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EvolverFX AUv3 Audio Plugin Update

EvolverFX got a minor update that would ordinarily go unmentioned here, but I like how he throws shade at the MIDI Guitar developer in the notes on the App Store. Call people out for their erratic MIDI!

What's new in EvolverFX AUv3 Audio Plugin v1.06:

Finally found a solution to the sticking notes issue when using MIDI Guitar 2 and other apps that send irratic MIDI information. This was a problem introduced into v1.04 and should now be resolved.
Other minor bug fixes and changes to documentation.
May 19, 2020  | person_outline Tim Webb

I like how he throws shade at…
Of course you do!
On May 19, 2020 - @Enkerli said:
Of course you do!
LOL! I manage to avoid a lot of drama in my life, but for some reason I take a guilty pleasure in developer drama. It reminds me of the early days. It is amazing how well most developers in the whole world of audio get along. It is remarkable how open and friendly they tend to be with one another. But some people just can't play nicely with others... and when that happens they usually bring a lot of fireworks to the show.

https://discchord.com/appnews/2013/5/24/rhism-vs-amidio-epic-developer-drama.html

Unfortunately the pictures for this article got lost in a server migration.
On May 19, 2020 - @Tim Webb said:
for some reason I take a guilty pleasure in developer drama
[…]
some people just can't play nicely with others...
So you probably enjoyed the latest release notes from Camelot Pro, calling out several misbehaving apps. Not feisty, but quite direct:

- Workaround for plugins that do not expose their parameter list (Syntronik, Synclavier Go!, Colossus Piano, Heavy Brass, iSymphonic Orchestra, CMP Grand Piano, Oriental Strings, iCathedral Organ, HDS iSound, KASPAR) and make Camelot crash on iOS 13.4.1

On May 19, 2020 - @Tim Webb said:
It is amazing how well most developers in the whole world of audio get along.
It sounds especially true in the core iPad audio community (at least, those who communicate in English amongst themselves). Quite a few occasions for devs to offer support to one another and, for the most part, more “coopetition” than competition.

Having said that, there’s been at least the rumour of drama, including in teamwork gone wrong. And while there are cool people like Mark Watt, Bram Bos, Matthew Fletcher, or Kai Aras, we know of some iffy practices by a few devs (easier to follow through Audiobus forums than elsewhere; it’s like the Gearsl*tz of the iPad ecosystem).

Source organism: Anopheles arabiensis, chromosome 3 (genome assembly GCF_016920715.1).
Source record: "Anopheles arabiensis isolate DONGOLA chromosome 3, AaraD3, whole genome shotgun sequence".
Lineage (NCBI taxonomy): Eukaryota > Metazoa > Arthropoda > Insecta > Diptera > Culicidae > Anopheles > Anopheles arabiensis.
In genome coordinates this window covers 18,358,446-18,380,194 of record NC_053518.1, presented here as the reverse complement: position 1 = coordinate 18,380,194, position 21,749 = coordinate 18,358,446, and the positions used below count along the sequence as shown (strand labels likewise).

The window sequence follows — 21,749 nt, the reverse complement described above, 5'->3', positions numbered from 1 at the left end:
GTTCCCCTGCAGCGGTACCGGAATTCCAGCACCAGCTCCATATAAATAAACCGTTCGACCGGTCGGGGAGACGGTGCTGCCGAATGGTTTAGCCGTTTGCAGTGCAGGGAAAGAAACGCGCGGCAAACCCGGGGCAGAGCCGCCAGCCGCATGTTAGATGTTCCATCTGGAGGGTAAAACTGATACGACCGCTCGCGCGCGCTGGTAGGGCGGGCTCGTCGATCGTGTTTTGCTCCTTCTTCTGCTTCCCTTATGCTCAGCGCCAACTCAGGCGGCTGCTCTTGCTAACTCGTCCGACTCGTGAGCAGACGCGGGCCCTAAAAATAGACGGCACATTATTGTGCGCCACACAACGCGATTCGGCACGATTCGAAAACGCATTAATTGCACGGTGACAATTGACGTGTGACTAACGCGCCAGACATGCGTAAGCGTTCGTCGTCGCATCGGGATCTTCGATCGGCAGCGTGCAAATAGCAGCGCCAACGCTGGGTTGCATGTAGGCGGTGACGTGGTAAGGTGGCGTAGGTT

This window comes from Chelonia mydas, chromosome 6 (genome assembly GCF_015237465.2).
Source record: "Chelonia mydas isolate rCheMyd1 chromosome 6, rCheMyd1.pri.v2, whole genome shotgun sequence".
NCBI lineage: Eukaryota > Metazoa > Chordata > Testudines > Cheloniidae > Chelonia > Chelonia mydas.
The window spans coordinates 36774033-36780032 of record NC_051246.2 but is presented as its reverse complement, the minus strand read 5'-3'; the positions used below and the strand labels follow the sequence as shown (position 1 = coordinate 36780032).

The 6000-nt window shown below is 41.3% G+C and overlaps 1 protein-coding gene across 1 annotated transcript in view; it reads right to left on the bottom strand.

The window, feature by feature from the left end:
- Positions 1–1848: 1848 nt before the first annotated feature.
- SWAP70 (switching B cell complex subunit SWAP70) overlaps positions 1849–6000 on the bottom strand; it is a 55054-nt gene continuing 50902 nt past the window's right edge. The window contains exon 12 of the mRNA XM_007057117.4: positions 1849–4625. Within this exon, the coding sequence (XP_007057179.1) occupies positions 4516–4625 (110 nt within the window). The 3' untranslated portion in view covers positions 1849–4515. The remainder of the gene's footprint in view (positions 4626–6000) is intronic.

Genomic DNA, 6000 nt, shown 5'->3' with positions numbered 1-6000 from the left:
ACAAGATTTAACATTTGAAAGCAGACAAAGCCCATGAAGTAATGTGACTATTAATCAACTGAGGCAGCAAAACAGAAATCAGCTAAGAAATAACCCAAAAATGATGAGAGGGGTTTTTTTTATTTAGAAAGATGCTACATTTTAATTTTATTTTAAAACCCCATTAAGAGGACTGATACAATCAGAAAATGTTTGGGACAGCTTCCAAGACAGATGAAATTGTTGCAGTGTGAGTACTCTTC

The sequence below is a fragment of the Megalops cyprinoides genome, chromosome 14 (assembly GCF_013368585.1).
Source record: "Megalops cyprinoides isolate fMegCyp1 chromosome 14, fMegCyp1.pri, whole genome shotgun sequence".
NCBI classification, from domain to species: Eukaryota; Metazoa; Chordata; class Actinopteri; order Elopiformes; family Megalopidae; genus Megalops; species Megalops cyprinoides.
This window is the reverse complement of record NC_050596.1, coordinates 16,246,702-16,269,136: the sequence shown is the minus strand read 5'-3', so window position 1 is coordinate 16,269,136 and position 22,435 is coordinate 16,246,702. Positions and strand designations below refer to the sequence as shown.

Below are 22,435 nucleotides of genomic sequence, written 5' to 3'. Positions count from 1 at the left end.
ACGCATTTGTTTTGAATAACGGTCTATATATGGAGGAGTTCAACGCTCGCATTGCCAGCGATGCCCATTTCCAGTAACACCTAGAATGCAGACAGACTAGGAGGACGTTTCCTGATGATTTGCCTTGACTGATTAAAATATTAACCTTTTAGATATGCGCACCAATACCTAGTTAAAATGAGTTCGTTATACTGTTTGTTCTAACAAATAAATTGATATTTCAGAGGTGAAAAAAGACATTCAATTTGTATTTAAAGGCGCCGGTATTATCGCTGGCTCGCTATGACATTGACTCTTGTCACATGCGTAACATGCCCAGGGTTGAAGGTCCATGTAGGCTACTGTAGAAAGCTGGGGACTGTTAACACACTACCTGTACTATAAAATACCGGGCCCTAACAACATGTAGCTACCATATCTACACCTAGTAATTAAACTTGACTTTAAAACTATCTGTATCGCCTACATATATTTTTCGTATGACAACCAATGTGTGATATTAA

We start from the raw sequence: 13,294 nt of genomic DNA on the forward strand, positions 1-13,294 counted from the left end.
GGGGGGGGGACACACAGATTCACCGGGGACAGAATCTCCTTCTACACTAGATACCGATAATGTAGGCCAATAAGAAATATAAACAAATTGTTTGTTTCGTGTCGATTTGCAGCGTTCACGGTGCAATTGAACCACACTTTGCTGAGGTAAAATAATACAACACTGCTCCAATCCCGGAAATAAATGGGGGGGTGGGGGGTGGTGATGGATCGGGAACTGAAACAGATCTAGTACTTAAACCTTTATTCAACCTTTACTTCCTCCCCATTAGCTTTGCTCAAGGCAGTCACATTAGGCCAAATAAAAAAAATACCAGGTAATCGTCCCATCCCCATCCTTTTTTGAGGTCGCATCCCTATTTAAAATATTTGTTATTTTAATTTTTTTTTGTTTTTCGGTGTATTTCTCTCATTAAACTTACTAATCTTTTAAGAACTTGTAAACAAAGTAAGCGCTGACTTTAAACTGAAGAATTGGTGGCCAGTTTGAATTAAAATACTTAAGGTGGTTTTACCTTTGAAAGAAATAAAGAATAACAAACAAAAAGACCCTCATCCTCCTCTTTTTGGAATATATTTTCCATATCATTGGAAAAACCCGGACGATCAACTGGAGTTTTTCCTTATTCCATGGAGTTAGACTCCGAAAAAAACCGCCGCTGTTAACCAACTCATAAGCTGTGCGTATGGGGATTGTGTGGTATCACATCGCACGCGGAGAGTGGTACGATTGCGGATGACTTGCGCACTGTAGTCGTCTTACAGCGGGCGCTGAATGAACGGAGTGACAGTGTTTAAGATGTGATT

Also, the “playing well with others” has a lot to do with standards. Even drama-free development can make for a pretty lousy experience when standards aren’t used properly. For instance, plugins vary a lot in how well they implement MPE, which makes it hard to use our controllers for polyphonic expression.

And then, this inward focus of the dev community also makes for an interesting dynamic with users. Sure, some devs are very responsive, even when they disagree with most user wishes and requirements. It doesn’t mean that it’s a collaborative approach or one based on deep analysis through a broad userbase. In other words, it’d be difficult to describe this scene as “user-centric”.

Over the long weekend, I was reflecting upon the state and history of Music Tech, including some of the drama. Despite the number of organizations involved, it’s still a pretty small world. And without being vicious (not enough money involved for that), it’s not nearly as inclusive or diverse as it could be.

All told, this whole ecosystem is pretty interesting to observe from the sidelines.
As someone who has managed to make a job out of reporting from the sidelines, I agree entirely!

I think you're right about iOS development being (mostly) non-user-centric. There are two big issues that make user feedback less important than I think you'll find in a lot of other domains. With the price of apps being so low, users have very little vested stake in the project. I also think a lot of developers are making toys for themselves first and foremost. With those two things in mind, I think it is amazing how patient and attentive developers (on the whole) tend to be with their users. Users are just these random assholes that paid a pittance (minus 30%) to play with the developer's beloved toys, but they keep breaking them!

I could probably make a killing if I released discchord branded music apps, but I don't for two reasons. Fuck Apple, and fuck users. When Apple decided to cut commissions for apps, on the same week that they became a trillion dollar company, I decided I didn't want to become more invested in Apple's world. I also know how many support requests developers have to deal with, and I'd prefer to spend my time doing just about anything else.
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